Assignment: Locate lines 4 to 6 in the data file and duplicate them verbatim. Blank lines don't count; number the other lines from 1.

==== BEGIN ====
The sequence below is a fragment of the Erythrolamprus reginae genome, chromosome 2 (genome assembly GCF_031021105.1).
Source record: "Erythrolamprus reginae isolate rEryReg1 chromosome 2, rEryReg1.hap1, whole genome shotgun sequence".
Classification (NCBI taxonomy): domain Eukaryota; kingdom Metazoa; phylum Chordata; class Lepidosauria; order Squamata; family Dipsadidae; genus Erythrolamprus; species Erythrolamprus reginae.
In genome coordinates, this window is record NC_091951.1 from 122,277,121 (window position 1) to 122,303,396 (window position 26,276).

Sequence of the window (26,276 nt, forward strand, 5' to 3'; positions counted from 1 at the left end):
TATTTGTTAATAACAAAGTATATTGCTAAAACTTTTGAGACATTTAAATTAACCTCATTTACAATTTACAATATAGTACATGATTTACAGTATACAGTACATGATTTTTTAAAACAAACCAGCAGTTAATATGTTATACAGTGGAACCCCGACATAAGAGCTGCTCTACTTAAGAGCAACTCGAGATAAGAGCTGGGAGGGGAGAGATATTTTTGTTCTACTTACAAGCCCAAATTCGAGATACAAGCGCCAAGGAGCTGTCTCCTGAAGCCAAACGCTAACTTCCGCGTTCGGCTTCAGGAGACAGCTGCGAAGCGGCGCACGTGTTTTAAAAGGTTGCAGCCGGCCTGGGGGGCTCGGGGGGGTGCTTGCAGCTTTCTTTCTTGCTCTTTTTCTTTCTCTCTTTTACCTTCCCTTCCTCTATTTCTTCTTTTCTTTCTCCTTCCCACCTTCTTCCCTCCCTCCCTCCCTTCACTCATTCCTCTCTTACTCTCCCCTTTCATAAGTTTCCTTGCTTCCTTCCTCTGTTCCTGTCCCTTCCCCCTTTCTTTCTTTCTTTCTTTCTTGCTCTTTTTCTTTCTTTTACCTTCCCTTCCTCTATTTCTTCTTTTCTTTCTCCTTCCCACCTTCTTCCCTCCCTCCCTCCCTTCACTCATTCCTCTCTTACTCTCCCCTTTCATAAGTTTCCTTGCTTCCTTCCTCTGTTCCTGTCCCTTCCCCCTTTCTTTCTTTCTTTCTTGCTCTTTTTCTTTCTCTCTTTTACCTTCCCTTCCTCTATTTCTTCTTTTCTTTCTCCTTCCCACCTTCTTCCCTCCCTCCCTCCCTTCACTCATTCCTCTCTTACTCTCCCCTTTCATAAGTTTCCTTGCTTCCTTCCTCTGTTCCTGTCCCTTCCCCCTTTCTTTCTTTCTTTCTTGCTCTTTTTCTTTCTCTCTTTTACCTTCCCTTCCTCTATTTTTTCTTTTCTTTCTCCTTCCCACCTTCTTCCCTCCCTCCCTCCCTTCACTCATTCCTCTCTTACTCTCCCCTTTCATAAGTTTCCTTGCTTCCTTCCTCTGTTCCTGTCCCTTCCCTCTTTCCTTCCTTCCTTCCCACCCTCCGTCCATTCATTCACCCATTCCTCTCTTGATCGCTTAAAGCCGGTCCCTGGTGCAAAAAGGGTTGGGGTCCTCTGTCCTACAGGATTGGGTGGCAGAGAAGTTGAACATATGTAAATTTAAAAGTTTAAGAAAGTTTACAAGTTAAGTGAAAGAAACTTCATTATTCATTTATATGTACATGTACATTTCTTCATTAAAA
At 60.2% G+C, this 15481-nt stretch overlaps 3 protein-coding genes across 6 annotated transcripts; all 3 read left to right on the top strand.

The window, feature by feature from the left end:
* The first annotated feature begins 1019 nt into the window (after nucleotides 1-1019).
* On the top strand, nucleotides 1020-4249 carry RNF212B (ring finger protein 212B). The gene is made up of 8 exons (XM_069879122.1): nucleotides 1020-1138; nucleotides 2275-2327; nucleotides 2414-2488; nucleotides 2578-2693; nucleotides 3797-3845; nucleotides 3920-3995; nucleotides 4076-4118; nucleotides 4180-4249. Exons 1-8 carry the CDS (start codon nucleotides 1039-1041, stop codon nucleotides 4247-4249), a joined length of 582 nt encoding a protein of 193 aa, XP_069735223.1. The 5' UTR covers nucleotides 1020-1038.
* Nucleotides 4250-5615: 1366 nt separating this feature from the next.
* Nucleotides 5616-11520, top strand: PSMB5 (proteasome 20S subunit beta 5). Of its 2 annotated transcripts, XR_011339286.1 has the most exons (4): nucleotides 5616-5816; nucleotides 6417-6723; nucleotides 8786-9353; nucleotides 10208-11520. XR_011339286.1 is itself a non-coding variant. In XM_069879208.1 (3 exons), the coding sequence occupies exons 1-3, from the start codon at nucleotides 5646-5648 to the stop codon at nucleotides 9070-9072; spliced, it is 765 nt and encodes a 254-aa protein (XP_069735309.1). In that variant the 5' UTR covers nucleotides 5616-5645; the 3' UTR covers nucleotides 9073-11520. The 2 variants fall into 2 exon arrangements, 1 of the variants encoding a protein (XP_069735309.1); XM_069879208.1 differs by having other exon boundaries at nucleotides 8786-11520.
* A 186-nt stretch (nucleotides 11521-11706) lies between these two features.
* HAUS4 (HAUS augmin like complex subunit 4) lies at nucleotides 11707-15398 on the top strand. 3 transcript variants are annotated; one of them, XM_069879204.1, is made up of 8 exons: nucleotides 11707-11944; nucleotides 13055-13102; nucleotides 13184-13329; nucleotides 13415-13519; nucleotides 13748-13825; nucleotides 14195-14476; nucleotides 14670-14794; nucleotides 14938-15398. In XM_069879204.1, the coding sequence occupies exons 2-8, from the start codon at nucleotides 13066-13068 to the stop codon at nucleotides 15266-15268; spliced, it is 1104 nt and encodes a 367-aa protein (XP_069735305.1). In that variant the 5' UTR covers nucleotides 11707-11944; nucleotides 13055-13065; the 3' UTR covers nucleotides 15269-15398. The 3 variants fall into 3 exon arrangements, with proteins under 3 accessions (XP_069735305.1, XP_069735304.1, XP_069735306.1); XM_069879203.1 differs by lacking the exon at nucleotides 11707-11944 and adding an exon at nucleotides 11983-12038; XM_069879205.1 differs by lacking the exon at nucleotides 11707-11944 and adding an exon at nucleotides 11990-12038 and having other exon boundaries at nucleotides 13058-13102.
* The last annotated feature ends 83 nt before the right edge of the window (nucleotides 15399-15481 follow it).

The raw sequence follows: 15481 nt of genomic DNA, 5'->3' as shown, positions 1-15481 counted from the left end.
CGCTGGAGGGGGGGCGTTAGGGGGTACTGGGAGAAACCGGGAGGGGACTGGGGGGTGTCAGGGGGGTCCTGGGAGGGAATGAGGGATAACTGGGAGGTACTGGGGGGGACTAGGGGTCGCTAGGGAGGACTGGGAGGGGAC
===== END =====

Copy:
In genome coordinates, this window is record NC_091951.1 from 122,277,121 (window position 1) to 122,303,396 (window position 26,276).

Sequence of the window (26,276 nt, forward strand, 5' to 3'; positions counted from 1 at the left end):
TATTTGTTAATAACAAAGTATATTGCTAAAACTTTTGAGACATTTAAATTAACCTCATTTACAATTTACAATATAGTACATGATTTACAGTATACAGTACATGATTTTTTAAAACAAACCAGCAGTTAATATGTTATACAGTGGAACCCCGACATAAGAGCTGCTCTACTTAAGAGCAACTCGAGATAAGAGCTGGGAGGGGAGAGATATTTTTGTTCTACTTACAAGCCCAAATTCGAGATACAAGCGCCAAGGAGCTGTCTCCTGAAGCCAAACGCTAACTTCCGCGTTCGGCTTCAGGAGACAGCTGCGAAGCGGCGCACGTGTTTTAAAAGGTTGCAGCCGGCCTGGGGGGCTCGGGGGGGTGCTTGCAGCTTTCTTTCTTGCTCTTTTTCTTTCTCTCTTTTACCTTCCCTTCCTCTATTTCTTCTTTTCTTTCTCCTTCCCACCTTCTTCCCTCCCTCCCTCCCTTCACTCATTCCTCTCTTACTCTCCCCTTTCATAAGTTTCCTTGCTTCCTTCCTCTGTTCCTGTCCCTTCCCCCTTTCTTTCTTTCTTTCTTTCTTGCTCTTTTTCTTTCTTTTACCTTCCCTTCCTCTATTTCTTCTTTTCTTTCTCCTTCCCACCTTCTTCCCTCCCTCCCTCCCTTCACTCATTCCTCTCTTACTCTCCCCTTTCATAAGTTTCCTTGCTTCCTTCCTCTGTTCCTGTCCCTTCCCCCTTTCTTTCTTTCTTTCTTGCTCTTTTTCTTTCTCTCTTTTACCTTCCCTTCCTCTATTTCTTCTTTTCTTTCTCCTTCCCACCTTCTTCCCTCCCTCCCTCCCTTCACTCATTCCTCTCTTACTCTCCCCTTTCATAAGTTTCCTTGCTTCCTTCCTCTGTTCCTGTCCCTTCCCCCTTTCTTTCTTTCTTTCTTGCTCTTTTTCTTTCTCTCTTTTACCTTCCCTTCCTCTATTTTTTCTTTTCTTTCTCCTTCCCACCTTCTTCCCTCCCTCCCTCCCTTCACTCATTCCTCTCTTACTCTCCCCTTTCATAAGTTTCCTTGCTTCCTTCCTCTGTTCCTGTCCCTTCCCTCTTTCCTTCCTTCCTTCCCACCCTCCGTCCATTCATTCACCCATTCCTCTCTTGATCGCTTAAAGCCGGTCCCTGGTGCAAAAAGGGTTGGGGTCCTCTGTCCTACAGGATTGGGTGGCAGAGAAGTTGAACATATGTAAATTTAAAAGTTTAAGAAAGTTTACAAGTTAAGTGAAAGAAACTTCATTATTCATTTATATGTACATGTACATTTCTTCATTAAAA